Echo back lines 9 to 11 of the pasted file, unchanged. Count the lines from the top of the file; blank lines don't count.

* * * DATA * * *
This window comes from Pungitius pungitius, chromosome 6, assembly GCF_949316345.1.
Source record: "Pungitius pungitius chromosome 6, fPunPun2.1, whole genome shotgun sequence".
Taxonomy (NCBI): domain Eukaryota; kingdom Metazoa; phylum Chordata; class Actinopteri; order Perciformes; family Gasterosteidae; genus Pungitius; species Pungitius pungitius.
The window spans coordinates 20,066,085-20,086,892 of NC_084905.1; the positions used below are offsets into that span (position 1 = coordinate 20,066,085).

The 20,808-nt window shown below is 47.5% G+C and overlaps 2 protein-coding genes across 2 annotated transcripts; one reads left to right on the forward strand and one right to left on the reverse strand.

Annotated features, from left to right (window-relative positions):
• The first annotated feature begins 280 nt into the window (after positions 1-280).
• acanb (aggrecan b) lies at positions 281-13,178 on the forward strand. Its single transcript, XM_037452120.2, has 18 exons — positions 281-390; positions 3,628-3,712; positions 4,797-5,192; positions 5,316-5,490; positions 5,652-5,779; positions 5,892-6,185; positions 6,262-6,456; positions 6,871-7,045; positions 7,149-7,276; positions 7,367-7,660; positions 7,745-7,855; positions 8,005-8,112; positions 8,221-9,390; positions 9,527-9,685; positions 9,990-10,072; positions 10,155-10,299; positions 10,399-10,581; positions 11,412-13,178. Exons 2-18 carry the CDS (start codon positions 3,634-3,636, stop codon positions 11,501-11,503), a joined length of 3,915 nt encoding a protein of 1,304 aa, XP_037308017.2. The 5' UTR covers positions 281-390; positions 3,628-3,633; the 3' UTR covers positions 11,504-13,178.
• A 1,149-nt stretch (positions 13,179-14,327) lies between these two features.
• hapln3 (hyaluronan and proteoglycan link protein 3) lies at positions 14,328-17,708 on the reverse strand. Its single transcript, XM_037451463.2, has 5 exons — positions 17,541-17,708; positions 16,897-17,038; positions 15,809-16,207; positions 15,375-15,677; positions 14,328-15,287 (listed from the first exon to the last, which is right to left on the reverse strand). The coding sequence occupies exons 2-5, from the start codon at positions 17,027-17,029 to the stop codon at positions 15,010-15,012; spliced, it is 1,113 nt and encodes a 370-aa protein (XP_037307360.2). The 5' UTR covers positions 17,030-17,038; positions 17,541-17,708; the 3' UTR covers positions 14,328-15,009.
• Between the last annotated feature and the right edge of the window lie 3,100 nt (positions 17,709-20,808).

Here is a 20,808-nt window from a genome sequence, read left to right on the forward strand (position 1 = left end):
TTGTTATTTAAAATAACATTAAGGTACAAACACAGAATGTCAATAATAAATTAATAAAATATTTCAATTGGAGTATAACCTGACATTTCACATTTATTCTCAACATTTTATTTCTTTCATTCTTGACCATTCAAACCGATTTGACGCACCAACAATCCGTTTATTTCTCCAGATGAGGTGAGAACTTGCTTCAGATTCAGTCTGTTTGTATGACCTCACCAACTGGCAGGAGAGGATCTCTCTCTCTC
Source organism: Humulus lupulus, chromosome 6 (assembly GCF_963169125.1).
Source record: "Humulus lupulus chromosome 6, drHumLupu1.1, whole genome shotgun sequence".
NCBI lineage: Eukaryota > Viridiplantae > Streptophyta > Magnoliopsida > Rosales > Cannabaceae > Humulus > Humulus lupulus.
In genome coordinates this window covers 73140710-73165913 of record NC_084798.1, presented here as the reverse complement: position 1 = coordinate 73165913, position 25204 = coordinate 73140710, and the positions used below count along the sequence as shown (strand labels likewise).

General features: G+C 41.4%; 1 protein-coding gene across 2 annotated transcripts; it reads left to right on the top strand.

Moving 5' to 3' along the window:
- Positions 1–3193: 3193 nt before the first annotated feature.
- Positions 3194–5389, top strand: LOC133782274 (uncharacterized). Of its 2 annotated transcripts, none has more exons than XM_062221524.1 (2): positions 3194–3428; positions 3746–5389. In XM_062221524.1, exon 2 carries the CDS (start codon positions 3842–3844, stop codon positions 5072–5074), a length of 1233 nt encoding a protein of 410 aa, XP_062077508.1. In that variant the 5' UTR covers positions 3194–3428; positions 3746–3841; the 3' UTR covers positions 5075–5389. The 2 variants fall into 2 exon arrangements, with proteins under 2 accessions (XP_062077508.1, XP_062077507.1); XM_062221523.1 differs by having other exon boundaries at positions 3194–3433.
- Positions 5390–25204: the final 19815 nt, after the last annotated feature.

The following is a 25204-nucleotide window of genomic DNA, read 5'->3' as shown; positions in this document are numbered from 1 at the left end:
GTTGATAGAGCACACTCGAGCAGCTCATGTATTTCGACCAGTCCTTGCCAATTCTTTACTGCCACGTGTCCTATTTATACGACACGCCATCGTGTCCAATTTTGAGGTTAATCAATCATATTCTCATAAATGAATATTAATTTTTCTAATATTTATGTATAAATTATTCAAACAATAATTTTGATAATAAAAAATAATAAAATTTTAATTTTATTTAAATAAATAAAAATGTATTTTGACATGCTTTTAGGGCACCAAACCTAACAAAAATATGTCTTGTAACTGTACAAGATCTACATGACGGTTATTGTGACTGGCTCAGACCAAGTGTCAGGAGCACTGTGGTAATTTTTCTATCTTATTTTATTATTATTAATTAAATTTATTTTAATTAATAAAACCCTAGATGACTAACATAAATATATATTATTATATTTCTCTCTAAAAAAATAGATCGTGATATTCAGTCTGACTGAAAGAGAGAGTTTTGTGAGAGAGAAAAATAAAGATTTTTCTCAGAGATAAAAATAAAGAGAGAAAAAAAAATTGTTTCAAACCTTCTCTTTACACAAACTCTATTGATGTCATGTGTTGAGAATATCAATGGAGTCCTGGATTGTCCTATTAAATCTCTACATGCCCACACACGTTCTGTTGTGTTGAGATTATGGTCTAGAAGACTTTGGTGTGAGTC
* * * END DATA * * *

• A 1,149-nt stretch (positions 13,179-14,327) lies between these two features.
• hapln3 (hyaluronan and proteoglycan link protein 3) lies at positions 14,328-17,708 on the reverse strand. Its single transcript, XM_037451463.2, has 5 exons — positions 17,541-17,708; positions 16,897-17,038; positions 15,809-16,207; positions 15,375-15,677; positions 14,328-15,287 (listed from the first exon to the last, which is right to left on the reverse strand). The coding sequence occupies exons 2-5, from the start codon at positions 17,027-17,029 to the stop codon at positions 15,010-15,012; spliced, it is 1,113 nt and encodes a 370-aa protein (XP_037307360.2). The 5' UTR covers positions 17,030-17,038; positions 17,541-17,708; the 3' UTR covers positions 14,328-15,009.
• Between the last annotated feature and the right edge of the window lie 3,100 nt (positions 17,709-20,808).